Feb 05 2011

Slovakia: 10 to Watch

One of the most satisfying aspects of watching football regularly in a country like Slovakia is that you have the opportunity to spot players with potential before they become known to a wider audience. It’s a pleasure that has lessened slightly over the last few years since some of the country’s most precocious talents, Marek Hamšík and Vladimir Weiss Junior among them, have joined the academies of big clubs in Europe’s major leagues at a very young age. But there are still plenty of very good footballers in the Corgoň Liga, some of whom attract considerable attention from abroad. Šport last week published a list of 10 Slovakia-based players considered most likely to be of interest, along with an estimation of how much each might be worth on the transfer market.

The top three are players we’ve discusssed in various contexts on Britskibelasi before ; Momodou Ceesay and Babatounde Bello of Žilina and Karim Guédé of Slovan Bratislava. Ceesay owes his inclusion almost exclusively to his performances and spectacular goals in the Champions League qualifying rounds, since when he’s been, to put it mildly, inconsistent (infuriating is my preferred adjective). Not many would dispute Bello’s or Guédé’s place on the list ; a midfield containing both would be pretty formidable in better leagues than the Corgoň Liga.

Next are three players I’ve very much enjoyed watching over the last 18 months or so. Slovan’s Erik Grendel is the captain of the Slovakia Under 21 team and is a highly skillful  midfielder with the vision and technique to play defence-splitting passes.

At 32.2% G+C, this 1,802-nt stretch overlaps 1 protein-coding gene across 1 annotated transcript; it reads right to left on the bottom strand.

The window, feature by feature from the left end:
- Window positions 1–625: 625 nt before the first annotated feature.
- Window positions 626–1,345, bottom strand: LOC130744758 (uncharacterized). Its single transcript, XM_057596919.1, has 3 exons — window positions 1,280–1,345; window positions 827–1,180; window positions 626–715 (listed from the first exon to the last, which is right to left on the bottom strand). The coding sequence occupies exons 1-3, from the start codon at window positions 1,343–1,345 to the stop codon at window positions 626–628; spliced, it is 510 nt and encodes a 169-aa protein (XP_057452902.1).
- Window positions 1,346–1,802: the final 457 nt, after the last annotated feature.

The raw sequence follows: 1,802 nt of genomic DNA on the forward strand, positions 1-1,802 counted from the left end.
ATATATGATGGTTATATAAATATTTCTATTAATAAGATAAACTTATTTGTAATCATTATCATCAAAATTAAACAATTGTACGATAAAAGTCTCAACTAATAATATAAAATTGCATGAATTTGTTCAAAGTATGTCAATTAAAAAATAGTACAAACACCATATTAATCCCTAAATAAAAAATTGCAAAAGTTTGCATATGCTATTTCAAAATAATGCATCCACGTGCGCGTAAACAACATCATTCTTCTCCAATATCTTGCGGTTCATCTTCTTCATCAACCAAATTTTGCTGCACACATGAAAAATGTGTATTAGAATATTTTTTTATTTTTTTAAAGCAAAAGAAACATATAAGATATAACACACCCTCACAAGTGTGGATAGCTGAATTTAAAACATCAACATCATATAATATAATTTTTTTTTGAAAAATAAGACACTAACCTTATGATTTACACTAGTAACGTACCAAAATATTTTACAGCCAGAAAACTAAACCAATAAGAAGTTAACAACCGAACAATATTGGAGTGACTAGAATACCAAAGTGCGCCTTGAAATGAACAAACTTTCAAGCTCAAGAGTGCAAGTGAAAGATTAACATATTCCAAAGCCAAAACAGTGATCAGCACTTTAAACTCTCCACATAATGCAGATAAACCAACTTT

Grendel scoring for Slovan v Red Star last summer

Ružomberok’s Tomáš Ďubek, a playmaker with an especially good left foot, was sometimes favourably compared as a youngster with Hamšík. His development then slowed somewhat but his form this season, in a largely disappointing Ružomberok side, has been excellent. Issa Koro Kone of Spartak Trnava is another who has begun to fulfil his potential this season. He can play either as a striker or out wide and is fast and tricky, offering his team a great outlet when they are on the defensive but looking to counter-attack. If he could add composure to his finishing, he would be a very attractive proposition for a bigger club.

Ivorian Kone

Then comes Mario Pečalka. I feel I can pass him over this time, having already written at length about him when Hapoel Tel Aviv seemed on the verge of landing his signature last week. Pečalka is followed by Prešov’s Jakub Diviš, the only goalkeeper on the list. Slovak keepers are all the rage at the moment and Diviš’s recent loan move to Hibernian sees him join three of his compatriots and fellow custodians in the Scottish league. The list is completed by two players who had pretty much escaped my notice. They are Senica left-back Filip Lukšík and Banská Bystrica’s young utility player Jakub Brašeň. Of course, one of the nice things about a newspaper feature like this is that it does give you ideas about who to look out for in future and I’ll certainly have my eyes open for Lukšík and Brašeň when their teams next face Žilina.